Our last chance to save music venues is right now.

A photo of Rita Ora playing at U St. Music Hall in 2015 scotch taped to a background.
Photo illustration by Slate. Images by Richard Chapin Downs Jr./Getty Images for BTPR and Yevhenii Dubinko/iStock/Getty Images Plus.

This is part of Six Months In, a Slate series reflecting on half a year of coronavirus lockdown in America.

Until the morning he decided to shut it down, Will Eastman had been planning a 10th anniversary bash for U Street Music Hall, his much-loved, no-frills dance club in the District of Columbia. Nestled along one of the city’s main nightlife drags, it’s a plain, black-walled basement space with a sternum-shaking sound system, where in the days before the coronavirus, 500 people could get sweaty to some underground deep house or drum and bass, catch an indie band, or hear a set from one of the bigger acts like Four Tet, Disclosure, Robyn, or Diplo who would sometimes stop by. To mark a decade of U Hall—as its devoted fans call it—Eastman had booked the biggest batch of events of his career as a promoter and DJ.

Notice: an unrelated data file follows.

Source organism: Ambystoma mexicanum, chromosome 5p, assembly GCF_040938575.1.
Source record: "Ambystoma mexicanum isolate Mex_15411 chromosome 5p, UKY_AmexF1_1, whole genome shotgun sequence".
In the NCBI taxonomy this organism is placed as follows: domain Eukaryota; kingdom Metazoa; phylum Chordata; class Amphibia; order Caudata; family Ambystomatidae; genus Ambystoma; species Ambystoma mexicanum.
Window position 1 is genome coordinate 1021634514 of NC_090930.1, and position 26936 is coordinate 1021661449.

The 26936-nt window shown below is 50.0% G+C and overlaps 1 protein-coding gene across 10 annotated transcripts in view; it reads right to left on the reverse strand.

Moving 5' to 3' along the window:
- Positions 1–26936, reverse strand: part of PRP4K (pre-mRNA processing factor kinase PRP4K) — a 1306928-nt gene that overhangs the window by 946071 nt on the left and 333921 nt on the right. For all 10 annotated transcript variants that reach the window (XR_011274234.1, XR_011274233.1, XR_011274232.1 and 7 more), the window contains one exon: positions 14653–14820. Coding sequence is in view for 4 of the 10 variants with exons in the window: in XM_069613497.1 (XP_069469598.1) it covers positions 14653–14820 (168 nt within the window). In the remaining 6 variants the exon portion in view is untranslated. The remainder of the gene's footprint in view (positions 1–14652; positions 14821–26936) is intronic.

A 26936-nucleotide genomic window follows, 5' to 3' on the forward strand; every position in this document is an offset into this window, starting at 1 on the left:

Two days before the shows were set to begin—March 11—Eastman realized he had to pull the plug. America was waking up to the fact that the pandemic was already flaring. “It just became clear that it wasn’t safe to hold shows,” Eastman told me recently. “The crisis was just coming down, like a freight train headed toward us.” That day, D.C.’s mayor ordered a state of emergency.

Six months later, concerts are…

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